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Xenon-helium gas mixture at equimolar concentration of 37.5% protects against oxygen and glucose deprivation-induced injury and inhibits tissue plasminogen activator p. 181
Hélène N David, Benoit Haelewyn, Jean-Éric Blatteau, Jean-Jacques Risso, Nicolas Vallée, Jacques H Abraini
DOI:10.4103/2045-9912.215747  
Xenon (Xe) is considered to be the golden standard neuroprotective gas. However, Xe has a higher molecular weight and lower thermal conductivity and specific heat than those of nitrogen, the main diluent of oxygen in air. These physical characteristics could impair or at least reduce the intrinsic neuroprotective action of Xe by increasing the patient's respiratory workload and body temperature. In contrast, helium (He) is a cost-efficient gas with a lower molecular weight and higher thermal conductivity and specific heat than those of nitrogen, but is far less potent than Xe. In this study, we hypothesized that mixing Xe and He could allow obtaining a neuroprotective gas mixture with advantageously reduced molecular weight and increased thermal conductivity. We found that Xe and He at the equimolar concentration of 37.5% reduced oxygen-glucose deprivation-induced increase in lactate dehydrogenase in brain slices, an ex vivo model of acute ischemic stroke. These results together with the effects of Xe-He on the thrombolytic efficiency of tissue plasminogen activator are discussed.
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Sevoflurane and renal function: a meta-analysis of randomized trials p. 186
Lady Christine L Ong Sio, Richard Glenn C dela Cruz, Alexander F Bautista
DOI:10.4103/2045-9912.215748  
Objective: This study aims to describe the overall cumulative effect of sevoflurane on kidney function in healthy patients in terms of mean plasma creatinine, blood urea nitrogen (BUN), creatinine clearance, urinary protein, and glucose excretion at 24 and 72 hours post-anesthesia. Data retrieval: A systematic literature search using MEDLINE and EMBASE as primary search engines was conducted. Articles, relevant abstracts, and citations dated January 1, 1995 to June 30, 2016 were retrieved. Data selection: Search terms included the pharmacological generic name sevoflurane. Search was expanded using the terms “renal function” OR “kidney” function AND “creatinine” OR “blood urea nitrogen” OR “creatinine clearance” OR “proteinuria” OR “glucosuria” OR “nephrotoxicity.” Limitations included randomized controlled trial, humans, and ages 19 and above, to include English and non-English text formats. All bibliographic indices for the relevant journals identified were also searched and collated according to relevance. Main outcome measures: Changes in serum/plasma creatinine, BUN, urinary protein, and glucose excretion of sevoflurane at 24 and 72-hours were determined. Results: Six relevant studies were qualified by both the inclusion criteria and inclusion dates. This review consists of 873 patients, 65% are males and 35% are females, with mean age of 56 ± 3 years. Sevoflurane was compared to isoflurane with regard to its nephrotoxic potential. Analyses on the effects of sevoflurane were performed on serum/plasma creatinine, BUN, urinary protein, and glucose excretion at 24 and 72 hours which showed no statistical difference between sevoflurane and isoflurane. Conclusion: In an apparently healthy adult without coexisting renal disorder, sevoflurane does not produce elevations in creatinine and BUN above the established upper limit of the reference range.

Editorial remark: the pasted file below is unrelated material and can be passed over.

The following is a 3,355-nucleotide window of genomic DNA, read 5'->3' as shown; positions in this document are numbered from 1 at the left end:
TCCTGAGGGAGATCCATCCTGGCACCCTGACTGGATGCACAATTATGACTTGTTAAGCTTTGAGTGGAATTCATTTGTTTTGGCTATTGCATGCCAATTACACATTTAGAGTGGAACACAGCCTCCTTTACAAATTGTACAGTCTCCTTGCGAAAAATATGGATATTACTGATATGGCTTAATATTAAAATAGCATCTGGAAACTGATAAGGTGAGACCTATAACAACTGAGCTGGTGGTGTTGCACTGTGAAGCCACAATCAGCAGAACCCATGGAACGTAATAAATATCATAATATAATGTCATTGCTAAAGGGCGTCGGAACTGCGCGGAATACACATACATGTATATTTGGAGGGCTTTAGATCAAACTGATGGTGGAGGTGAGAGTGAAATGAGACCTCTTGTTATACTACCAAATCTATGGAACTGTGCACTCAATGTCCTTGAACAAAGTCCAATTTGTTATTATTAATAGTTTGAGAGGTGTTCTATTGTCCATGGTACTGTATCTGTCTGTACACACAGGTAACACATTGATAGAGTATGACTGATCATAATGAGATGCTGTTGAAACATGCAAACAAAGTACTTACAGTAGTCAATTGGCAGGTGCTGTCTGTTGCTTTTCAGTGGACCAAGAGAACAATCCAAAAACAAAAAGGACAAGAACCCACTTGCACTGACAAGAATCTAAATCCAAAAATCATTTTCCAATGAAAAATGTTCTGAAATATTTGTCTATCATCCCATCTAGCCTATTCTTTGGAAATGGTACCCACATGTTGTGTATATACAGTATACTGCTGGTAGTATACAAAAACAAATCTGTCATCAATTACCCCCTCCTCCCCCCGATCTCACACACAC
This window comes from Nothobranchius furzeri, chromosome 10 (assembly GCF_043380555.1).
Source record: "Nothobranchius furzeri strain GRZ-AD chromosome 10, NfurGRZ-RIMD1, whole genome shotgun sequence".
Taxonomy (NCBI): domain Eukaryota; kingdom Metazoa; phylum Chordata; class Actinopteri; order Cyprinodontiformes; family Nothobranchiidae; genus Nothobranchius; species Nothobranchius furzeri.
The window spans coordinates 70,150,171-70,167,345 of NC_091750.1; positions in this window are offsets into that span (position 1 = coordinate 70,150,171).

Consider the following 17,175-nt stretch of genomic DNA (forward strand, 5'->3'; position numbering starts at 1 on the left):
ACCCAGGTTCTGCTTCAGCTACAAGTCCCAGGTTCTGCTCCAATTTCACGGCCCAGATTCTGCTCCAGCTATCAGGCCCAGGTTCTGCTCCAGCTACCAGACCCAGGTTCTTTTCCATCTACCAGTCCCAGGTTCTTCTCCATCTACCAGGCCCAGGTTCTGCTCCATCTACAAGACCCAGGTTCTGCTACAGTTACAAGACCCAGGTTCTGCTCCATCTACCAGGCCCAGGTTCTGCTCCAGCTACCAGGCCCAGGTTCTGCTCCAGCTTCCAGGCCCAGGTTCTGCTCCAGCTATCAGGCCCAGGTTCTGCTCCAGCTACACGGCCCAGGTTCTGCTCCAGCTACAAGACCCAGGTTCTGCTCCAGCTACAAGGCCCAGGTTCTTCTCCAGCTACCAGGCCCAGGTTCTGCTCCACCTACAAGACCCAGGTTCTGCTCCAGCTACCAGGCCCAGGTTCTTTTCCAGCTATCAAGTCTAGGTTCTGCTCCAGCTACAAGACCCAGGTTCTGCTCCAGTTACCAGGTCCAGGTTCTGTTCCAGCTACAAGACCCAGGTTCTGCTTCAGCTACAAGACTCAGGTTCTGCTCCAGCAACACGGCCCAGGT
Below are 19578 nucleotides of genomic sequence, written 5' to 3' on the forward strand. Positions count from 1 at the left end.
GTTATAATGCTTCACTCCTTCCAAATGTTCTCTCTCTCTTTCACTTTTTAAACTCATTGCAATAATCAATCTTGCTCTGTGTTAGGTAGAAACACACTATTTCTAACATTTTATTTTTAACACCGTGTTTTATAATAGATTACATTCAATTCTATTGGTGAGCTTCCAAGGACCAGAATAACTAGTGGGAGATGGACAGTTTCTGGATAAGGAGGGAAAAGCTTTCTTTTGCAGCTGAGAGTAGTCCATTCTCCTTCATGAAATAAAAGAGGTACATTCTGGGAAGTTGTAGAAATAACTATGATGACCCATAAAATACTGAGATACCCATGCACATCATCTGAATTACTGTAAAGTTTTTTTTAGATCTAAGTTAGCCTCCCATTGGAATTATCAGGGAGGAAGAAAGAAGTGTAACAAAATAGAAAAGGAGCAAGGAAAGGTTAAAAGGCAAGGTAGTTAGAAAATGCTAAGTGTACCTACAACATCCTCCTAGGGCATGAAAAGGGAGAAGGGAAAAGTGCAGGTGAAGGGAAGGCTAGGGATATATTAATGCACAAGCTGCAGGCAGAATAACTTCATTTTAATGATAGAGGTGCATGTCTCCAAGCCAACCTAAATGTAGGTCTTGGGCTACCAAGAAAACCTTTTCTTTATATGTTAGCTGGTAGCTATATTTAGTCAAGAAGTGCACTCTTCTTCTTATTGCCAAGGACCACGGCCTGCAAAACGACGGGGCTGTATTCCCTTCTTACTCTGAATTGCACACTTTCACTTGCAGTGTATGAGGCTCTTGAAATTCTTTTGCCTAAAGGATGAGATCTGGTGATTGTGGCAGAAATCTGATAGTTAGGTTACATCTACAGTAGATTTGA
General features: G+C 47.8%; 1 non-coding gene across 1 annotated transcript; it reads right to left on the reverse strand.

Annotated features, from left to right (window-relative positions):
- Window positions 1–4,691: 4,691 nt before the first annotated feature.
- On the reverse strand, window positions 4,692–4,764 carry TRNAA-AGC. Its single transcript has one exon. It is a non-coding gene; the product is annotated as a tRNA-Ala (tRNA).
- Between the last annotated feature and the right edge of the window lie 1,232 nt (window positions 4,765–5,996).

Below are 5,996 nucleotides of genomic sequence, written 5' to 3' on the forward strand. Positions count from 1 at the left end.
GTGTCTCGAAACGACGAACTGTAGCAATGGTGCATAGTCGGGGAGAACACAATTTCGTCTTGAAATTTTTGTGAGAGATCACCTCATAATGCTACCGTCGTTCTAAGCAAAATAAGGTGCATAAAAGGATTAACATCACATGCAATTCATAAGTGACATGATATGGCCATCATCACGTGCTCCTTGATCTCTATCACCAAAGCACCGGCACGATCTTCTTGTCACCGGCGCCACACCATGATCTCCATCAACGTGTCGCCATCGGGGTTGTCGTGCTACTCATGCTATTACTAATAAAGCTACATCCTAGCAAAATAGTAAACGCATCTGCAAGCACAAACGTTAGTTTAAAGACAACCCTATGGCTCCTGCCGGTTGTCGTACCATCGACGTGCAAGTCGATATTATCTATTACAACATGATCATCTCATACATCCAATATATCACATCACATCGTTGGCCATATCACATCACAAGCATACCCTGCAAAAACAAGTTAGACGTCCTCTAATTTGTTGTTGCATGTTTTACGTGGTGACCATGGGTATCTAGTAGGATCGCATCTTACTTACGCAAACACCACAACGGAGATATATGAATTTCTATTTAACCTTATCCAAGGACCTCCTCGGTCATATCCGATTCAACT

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REVIEWS Top

The role of nitric oxide in stroke p. 194
Zhou-qing Chen, Ru-tao Mou, Dong-xia Feng, Zhong Wang, Gang Chen